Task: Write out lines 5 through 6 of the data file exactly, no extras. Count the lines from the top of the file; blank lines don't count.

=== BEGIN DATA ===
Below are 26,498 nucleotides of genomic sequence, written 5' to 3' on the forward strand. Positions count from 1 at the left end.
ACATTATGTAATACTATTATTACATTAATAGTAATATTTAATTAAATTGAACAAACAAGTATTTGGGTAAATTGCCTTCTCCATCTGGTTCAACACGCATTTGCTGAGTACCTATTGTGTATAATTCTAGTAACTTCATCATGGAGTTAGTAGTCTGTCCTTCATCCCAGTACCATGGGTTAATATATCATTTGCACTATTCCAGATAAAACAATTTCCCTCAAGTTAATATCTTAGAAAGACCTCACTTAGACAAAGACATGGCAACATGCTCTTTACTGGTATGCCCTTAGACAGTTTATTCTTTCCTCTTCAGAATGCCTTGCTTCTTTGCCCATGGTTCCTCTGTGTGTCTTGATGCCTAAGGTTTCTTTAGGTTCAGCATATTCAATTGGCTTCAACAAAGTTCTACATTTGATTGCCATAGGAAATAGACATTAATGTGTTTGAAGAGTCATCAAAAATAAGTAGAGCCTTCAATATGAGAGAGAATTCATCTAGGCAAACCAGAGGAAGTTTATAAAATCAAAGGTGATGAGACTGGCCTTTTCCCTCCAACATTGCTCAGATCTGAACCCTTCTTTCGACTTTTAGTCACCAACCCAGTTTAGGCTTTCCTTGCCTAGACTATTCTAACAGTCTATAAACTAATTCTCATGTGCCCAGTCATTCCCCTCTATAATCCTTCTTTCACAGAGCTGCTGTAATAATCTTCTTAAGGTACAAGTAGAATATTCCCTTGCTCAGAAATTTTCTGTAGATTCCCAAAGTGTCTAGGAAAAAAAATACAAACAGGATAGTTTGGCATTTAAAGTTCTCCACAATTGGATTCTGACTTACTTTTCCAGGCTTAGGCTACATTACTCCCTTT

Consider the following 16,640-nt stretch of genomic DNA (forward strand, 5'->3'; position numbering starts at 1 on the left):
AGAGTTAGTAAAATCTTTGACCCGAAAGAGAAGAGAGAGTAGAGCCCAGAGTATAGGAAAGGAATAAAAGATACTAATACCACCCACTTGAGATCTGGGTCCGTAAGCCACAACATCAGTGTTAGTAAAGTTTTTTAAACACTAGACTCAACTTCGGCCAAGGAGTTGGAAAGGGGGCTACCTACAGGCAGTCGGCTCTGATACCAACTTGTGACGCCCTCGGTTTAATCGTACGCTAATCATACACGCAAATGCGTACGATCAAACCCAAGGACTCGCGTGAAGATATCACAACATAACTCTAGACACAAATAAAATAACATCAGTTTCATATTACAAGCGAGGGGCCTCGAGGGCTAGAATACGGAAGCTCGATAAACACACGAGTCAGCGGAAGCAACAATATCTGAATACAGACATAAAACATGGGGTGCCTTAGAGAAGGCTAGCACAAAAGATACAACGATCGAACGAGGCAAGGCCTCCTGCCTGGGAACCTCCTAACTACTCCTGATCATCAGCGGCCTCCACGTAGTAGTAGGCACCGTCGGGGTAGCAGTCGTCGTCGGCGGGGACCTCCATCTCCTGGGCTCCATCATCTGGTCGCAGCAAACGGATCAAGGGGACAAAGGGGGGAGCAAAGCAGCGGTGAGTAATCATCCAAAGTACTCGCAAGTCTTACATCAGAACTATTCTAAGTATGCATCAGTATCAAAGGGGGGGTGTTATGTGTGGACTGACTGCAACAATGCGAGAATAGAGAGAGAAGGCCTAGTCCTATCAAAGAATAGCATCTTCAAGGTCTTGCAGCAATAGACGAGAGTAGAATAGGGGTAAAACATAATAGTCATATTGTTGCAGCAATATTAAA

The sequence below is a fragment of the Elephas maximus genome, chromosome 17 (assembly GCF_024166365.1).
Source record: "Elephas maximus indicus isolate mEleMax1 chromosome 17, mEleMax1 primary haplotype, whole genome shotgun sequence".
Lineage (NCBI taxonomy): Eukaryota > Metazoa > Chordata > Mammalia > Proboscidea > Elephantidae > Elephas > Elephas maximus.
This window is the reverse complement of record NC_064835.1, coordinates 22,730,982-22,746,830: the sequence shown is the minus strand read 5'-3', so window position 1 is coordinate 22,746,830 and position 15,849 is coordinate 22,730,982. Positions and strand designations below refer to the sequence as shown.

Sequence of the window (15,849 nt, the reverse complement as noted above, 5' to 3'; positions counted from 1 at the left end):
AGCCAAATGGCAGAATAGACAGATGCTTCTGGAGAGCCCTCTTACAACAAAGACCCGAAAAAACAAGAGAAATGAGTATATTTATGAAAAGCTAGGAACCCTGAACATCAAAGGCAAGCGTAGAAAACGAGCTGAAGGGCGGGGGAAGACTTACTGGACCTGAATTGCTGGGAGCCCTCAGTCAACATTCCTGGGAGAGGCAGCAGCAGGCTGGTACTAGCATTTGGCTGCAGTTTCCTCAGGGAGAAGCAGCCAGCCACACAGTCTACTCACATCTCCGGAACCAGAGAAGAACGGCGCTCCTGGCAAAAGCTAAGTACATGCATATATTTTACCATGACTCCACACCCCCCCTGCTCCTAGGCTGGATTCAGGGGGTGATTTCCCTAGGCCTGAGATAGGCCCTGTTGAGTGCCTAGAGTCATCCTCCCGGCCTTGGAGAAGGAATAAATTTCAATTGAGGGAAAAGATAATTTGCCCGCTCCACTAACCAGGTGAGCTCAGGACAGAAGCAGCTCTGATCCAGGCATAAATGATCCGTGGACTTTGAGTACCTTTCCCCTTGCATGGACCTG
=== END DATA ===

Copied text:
The sequence below is a fragment of the Elephas maximus genome, chromosome 17 (assembly GCF_024166365.1).
Source record: "Elephas maximus indicus isolate mEleMax1 chromosome 17, mEleMax1 primary haplotype, whole genome shotgun sequence".